But all of these media are audiovisual. Somalia is still a largely oral society, most of its population made up of non-literate nomads. There are no publishing houses and the one real newspaper sells only two thousand copies a day. Indeed, there is a remarkably little writing to be seen by way of billboards and advertisements. Instead of written signs, many shops have elaborately painted storefronts illustrating the goods and services they offer, clearly meant for a public that is largely illiterate. An ad for a cellular phone company consists of a picture of a camel with a transmitting tower on its back, symbolic of Somalia's strange new hybrid culture. A sizable fraction of the city's population of 250, 000 live in makeshift huts in squatters' camps, but most of the squatters have tape recorders and radios. "If they had to choose between a tape recorder and a sack of rice, they'd take the tape recorder," one Somali told me.
The Somali language was not written down until the 1970s, and poetry-as in ancient Greece at the time of Homer-is one of the principal forms of mass communication as well as of entertainment. And in an oral society-even a postmodern oral society-the poet is king. In 1972, the dictator Mohammed Siad Barre chose the Latin alphabet as the official script for the Somali language and tried to use writing as a means of imposing the control of the state on the new Somali nation. But the inexpensive tape recorder arrived at about the same time and was, in many ways, better suited to transmitting Somalia's oral culture. Opposition to the Barre regime took the form of oral poetry dictated onto cassettes. Although Barre tried arresting Hadrawi and other poets, the cassettes continued to circulate. Indeed, many Somalis believe that the beginning of the end of the Barre regime was a "poetic duel," a chain of poems started by Hadrawi and another prominent Somali poet in 1979 that turned into a national debate about the government. When almost all the poems ended up criticizing the government and Barre proved powerless to stop the underground cassette traffic, it was clear that the government had lost its popular mandate.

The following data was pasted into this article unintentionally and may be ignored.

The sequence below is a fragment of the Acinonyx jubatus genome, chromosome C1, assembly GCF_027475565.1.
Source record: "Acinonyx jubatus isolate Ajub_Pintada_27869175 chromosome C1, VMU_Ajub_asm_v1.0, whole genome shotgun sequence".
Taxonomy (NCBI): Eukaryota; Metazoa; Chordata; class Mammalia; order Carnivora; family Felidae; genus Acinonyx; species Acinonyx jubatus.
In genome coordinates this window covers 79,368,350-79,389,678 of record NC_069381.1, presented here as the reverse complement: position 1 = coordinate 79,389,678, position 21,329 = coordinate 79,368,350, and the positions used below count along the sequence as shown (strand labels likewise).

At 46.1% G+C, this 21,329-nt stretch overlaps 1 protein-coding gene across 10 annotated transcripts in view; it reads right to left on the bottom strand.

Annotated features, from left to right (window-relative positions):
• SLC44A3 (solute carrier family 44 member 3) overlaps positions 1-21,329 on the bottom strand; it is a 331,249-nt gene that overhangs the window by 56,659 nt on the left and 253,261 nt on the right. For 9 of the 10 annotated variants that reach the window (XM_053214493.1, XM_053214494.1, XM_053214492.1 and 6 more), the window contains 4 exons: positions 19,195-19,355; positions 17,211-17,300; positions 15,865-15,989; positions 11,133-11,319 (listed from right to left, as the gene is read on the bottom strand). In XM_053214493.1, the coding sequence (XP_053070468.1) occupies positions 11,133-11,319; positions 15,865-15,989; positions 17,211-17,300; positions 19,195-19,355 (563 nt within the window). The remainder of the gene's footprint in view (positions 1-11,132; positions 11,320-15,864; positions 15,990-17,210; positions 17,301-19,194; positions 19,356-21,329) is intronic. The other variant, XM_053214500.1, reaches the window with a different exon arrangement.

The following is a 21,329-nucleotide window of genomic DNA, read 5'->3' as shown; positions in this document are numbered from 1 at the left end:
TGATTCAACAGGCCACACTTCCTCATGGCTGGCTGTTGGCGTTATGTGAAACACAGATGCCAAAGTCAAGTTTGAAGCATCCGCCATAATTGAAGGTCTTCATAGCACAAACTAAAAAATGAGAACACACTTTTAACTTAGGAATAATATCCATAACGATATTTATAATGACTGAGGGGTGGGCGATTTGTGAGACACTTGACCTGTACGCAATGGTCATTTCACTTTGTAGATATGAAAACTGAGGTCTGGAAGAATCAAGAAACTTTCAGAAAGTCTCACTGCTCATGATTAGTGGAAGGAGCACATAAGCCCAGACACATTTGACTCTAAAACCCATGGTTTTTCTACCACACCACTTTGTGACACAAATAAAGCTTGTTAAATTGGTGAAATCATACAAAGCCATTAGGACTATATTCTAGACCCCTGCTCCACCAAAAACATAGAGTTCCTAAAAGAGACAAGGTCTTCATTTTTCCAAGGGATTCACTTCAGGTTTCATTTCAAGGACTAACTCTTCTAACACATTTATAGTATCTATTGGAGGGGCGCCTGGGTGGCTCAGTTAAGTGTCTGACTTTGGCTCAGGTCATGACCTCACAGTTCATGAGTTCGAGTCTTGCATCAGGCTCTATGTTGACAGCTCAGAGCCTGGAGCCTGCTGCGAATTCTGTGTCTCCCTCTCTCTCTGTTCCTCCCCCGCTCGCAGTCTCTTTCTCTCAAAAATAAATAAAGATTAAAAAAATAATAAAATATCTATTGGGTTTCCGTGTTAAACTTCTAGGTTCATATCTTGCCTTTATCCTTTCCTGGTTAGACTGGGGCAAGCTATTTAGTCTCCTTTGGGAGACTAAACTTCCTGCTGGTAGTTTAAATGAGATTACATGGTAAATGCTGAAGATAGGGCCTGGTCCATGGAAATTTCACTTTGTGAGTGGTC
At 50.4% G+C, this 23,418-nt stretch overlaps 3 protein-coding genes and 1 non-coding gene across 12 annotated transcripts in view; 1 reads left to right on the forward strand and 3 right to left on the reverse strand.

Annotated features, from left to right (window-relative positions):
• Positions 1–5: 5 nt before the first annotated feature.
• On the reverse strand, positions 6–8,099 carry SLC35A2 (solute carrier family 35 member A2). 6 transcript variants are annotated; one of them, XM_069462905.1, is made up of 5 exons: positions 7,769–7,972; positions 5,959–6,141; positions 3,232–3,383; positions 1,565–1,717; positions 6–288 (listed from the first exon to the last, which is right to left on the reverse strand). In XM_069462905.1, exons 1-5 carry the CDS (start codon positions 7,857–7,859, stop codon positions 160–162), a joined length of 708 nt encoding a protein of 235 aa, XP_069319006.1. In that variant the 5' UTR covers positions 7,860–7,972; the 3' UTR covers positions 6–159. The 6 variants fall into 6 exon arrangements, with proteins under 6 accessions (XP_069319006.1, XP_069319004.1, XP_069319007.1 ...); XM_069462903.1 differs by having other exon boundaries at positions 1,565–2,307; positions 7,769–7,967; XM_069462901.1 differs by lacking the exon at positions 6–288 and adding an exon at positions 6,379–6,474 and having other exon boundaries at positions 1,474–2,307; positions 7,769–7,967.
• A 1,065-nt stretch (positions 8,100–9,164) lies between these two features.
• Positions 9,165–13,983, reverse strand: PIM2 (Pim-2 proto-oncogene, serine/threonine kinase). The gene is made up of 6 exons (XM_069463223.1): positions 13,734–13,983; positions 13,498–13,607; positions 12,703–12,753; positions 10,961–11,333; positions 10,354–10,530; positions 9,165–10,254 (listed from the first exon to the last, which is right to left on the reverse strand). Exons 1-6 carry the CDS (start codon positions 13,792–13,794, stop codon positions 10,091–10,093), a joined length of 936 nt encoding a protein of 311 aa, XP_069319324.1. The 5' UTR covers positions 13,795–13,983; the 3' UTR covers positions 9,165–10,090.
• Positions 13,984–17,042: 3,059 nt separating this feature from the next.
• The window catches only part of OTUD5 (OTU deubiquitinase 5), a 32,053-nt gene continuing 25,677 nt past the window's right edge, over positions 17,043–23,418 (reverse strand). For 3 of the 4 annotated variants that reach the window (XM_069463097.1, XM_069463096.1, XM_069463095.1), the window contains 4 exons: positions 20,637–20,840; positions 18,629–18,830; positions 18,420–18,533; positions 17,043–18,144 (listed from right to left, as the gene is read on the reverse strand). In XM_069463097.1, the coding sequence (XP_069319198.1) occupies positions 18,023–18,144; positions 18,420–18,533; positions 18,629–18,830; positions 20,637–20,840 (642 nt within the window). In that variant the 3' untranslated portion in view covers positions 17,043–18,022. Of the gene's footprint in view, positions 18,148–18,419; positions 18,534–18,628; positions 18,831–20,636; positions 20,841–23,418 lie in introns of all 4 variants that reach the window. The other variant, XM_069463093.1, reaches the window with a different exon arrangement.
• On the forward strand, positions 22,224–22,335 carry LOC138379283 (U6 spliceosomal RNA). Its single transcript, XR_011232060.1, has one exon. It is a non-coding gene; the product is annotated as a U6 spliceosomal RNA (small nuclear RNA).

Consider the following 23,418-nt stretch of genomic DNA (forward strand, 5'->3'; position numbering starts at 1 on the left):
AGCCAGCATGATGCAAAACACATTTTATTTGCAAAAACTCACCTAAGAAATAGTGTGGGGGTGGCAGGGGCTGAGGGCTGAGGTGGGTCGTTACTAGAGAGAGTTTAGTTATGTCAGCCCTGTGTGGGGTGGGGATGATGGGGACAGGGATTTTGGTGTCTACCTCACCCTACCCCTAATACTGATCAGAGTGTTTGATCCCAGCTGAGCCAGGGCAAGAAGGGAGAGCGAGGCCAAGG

A visit to Somalia seems like a trip to post-Gutenberg galaxy, to use Marshall McLuhan's phrase. In the early 1960s, McLuhan wrote with surprising clairvoyance of the "fragmenting" effects of electronic media and the coming of the "global village." New, decentralized interactive media, he prophesied, would allow people to communicate globally while remaining grouped in small clusters. Borderless electronic media would erode the power of the traditional nation-state and end the hegemony of the printed word (what he called the "Gutenberg galaxy"), bringing about the return of a largely oral culture. McLuhan's global village, in many ways, anticipated the Internet, but it also describes contemporary Somalia.
The recent introduction of writing into an oral society, and the added presence of electronic media, raises a host of fundamental questions. Is writing still a necessary precondition for creating a modern society? Or is it possible to leapfrog the five-thousand-year history of writing and move directly from preindustrial to postindustrial media? Will new media ultimately preserve or destroy Somalia's traditional culture? Or will writing and electronic media mingle in new and unexpected ways that allow Somalia both to retain aspects of its oral culture and to participate in the global economy?